“Everybody asks what is the bliss point:  the combination of ingredients that makes us crave a product; the level where you like the product the most. Coca Cola has forty grams a can. That's ten teaspoons.”

And this is one of the more obvious sources of sugar in our diets.  Much of the sugar we eat is hidden in foods we don't necessarily consider sweet. It's added to bread, oatmeal, peanuts and chicken dinners, for example.

Moreover, consumers have no idea how much sugar is in a lot of processed food.

Registered dietitian Jacqueline Pritchard, said Nesquick cereal has ten grams of sugar in 3/4 of a cup. In a bowl of cereal that's about 22 grams of sugar added, of non-nutritional value. Researchers estimate that Canadians consume 26 teaspoons of sugar per person per day in Canada. This amounts to 40 kilos of sugar per year; and whether it's honey, corn syrup or whatever, it's chemically all about the same.

But the people who profit from sugar are proving themselves adept at crushing dissenting voices, including in the halls of science.

In 1972 British scientist John Yudkin wrote a book Pure, White and Deadly, about the harmful affects of sugar.

Gary Taube an awarding winning science writer and author said the food industry launched a systematic campaign to discredit Dr. Yudkin, which resulted in any researcher who wrote about the harmful affects of sugar being labelled a quack like Dr. Yudkin. Research ground to a halt, Mr. Taube said.

Gillian Couzens, a community care Dentist in Colorado, who's now doing research at the University of California, uncovered documents that show the processed food industry - or the sugar industry that feeds it - knew in 1971 that sugar was harmful to human health.

In 2003 the World Health Organization (WHO) in Geneva was looking at a resolution recommending people reduce their sugar intake to just 10 % of what they eat.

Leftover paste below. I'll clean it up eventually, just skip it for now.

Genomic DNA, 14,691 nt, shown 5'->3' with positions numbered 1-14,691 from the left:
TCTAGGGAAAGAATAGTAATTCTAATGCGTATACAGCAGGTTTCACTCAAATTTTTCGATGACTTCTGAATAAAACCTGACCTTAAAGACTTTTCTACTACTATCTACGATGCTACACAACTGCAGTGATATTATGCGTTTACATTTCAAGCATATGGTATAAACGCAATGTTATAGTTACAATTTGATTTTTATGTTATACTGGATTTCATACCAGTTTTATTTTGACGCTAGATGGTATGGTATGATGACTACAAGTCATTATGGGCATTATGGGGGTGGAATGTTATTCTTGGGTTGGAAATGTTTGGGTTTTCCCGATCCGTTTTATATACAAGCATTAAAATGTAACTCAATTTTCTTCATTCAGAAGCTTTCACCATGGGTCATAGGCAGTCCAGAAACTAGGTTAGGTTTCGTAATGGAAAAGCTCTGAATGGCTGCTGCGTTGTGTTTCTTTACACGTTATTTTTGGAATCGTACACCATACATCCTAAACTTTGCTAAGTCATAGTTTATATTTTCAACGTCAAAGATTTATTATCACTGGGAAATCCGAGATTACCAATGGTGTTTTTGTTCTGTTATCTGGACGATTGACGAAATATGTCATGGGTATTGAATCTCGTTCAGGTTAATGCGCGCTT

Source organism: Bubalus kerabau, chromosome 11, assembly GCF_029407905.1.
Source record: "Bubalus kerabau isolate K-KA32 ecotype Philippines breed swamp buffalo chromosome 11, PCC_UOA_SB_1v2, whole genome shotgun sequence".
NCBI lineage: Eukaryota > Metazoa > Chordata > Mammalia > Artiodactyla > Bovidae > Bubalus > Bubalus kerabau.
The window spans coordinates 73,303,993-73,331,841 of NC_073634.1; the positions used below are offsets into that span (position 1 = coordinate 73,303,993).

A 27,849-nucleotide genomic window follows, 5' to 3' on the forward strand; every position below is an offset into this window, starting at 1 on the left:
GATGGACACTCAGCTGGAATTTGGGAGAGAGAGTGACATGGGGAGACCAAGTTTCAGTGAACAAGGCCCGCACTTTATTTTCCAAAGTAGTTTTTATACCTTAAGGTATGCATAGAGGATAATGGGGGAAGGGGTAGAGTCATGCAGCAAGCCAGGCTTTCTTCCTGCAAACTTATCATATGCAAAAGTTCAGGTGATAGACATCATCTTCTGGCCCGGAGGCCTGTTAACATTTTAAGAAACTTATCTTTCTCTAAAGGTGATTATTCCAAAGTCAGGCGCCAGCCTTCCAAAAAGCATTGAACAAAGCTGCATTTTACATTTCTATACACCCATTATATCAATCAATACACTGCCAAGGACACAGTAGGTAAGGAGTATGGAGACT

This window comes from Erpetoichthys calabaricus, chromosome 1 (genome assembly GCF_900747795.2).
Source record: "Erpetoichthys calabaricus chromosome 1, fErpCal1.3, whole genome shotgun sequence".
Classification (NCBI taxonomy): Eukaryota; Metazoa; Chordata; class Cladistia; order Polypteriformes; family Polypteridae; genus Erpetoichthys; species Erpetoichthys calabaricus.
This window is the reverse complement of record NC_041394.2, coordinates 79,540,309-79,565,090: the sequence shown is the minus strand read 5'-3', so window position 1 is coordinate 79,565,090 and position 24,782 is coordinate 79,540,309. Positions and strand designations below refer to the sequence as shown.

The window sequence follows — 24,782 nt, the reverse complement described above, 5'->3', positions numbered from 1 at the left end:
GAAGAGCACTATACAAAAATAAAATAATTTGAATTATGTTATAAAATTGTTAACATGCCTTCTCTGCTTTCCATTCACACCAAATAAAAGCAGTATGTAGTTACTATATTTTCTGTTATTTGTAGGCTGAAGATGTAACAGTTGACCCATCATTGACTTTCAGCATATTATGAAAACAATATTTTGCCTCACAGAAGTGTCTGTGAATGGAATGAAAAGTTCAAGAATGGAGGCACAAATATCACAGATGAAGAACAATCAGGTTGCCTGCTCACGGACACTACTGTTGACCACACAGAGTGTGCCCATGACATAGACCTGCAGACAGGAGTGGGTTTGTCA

It had broad appeal amongst health experts but sugar industry officials said the US would pull its funding for WHO if this report continued. Five months later the recommendation quietly disappeared

Earlier this year New York City passed a law banning super-sized sugary drinks; however, the courts later overturned the law. Canada and the US have recommended limits for fat and sodium. Manufacturers must state what percentage of the daily limit their products contain. But next to sugar there is nothing on food labels.

Researchers estimate that in North America more than 100 million people are diabetic or prediabetic. Dr. Lugstig said sugar is the proximate cause of diabetes worldwide.

“We have hard and fast data to show. Studies in 175 countries over a decade found that what is in the food supply predicts diabetes rates worldwide: sugar and only sugar. It causes increased fat in abdominal area, fat surrounding the liver, intestines and kidneys, and fat associated with increased risk of diabetes and cardiovascular disease.”

And in terms of healthcare costs, Dr. Lutsig said no country can afford what's to come.

“By 2026 there will be no money left because diabetes will have chewed through all the healthcare dollars. There will be no health care.”